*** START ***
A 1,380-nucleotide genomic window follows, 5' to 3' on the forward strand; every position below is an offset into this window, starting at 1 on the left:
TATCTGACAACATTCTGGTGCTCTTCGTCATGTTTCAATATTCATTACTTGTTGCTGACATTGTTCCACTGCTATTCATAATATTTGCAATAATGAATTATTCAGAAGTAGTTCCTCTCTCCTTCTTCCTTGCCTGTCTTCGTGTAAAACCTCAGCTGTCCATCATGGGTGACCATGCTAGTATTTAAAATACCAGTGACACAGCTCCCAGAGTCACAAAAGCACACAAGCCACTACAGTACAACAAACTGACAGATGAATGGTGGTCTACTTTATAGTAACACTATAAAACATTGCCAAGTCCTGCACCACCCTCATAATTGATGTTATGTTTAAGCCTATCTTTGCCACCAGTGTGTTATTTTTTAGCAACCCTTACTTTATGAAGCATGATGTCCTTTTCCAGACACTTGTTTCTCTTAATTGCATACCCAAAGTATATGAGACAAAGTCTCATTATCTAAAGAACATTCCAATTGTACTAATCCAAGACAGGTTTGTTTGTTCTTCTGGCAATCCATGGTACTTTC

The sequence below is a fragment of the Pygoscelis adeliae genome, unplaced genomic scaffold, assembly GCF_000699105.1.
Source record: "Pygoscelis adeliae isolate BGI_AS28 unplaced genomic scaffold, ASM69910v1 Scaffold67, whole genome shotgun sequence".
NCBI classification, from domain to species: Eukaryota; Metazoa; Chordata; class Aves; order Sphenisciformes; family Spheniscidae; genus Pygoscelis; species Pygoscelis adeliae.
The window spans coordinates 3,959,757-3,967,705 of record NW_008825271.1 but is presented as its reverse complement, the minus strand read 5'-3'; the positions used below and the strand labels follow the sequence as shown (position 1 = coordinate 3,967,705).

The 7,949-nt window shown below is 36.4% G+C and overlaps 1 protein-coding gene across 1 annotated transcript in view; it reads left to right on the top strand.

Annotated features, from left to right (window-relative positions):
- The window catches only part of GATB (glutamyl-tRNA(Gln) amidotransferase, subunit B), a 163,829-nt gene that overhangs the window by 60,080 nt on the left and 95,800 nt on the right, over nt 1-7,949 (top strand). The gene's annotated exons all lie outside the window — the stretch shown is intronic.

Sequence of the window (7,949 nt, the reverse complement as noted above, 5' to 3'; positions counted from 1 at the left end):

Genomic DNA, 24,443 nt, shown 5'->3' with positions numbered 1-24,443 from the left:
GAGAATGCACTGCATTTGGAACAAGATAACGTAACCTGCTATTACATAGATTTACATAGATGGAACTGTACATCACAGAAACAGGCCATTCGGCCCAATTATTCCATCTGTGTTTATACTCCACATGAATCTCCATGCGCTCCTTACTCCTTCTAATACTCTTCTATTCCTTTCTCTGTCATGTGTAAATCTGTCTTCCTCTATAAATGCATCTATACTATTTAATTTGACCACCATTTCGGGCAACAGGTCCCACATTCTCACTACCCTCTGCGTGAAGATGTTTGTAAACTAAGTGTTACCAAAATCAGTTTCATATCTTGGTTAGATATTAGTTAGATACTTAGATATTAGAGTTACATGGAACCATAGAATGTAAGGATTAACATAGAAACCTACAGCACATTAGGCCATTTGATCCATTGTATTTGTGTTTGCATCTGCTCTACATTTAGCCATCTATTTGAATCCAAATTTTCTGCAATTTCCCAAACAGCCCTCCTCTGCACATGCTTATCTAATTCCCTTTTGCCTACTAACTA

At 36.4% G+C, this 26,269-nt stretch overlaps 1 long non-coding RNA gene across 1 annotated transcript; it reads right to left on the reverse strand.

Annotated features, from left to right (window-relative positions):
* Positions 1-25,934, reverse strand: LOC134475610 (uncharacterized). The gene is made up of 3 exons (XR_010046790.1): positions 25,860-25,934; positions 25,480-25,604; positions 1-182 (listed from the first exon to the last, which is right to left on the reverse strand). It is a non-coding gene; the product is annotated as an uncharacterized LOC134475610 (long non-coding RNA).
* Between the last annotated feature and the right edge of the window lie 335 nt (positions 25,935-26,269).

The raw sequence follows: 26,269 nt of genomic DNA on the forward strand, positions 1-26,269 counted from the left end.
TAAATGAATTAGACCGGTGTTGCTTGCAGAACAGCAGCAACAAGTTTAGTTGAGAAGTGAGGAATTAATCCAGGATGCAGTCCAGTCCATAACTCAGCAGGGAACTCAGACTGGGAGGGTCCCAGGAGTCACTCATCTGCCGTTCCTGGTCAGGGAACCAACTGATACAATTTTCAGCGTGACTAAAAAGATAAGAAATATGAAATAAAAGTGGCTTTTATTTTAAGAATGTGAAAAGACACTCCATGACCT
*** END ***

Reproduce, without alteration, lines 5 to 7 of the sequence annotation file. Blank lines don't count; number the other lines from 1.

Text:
NCBI classification, from domain to species: Eukaryota; Metazoa; Chordata; class Aves; order Sphenisciformes; family Spheniscidae; genus Pygoscelis; species Pygoscelis adeliae.
The window spans coordinates 3,959,757-3,967,705 of record NW_008825271.1 but is presented as its reverse complement, the minus strand read 5'-3'; the positions used below and the strand labels follow the sequence as shown (position 1 = coordinate 3,967,705).

The 7,949-nt window shown below is 36.4% G+C and overlaps 1 protein-coding gene across 1 annotated transcript in view; it reads left to right on the top strand.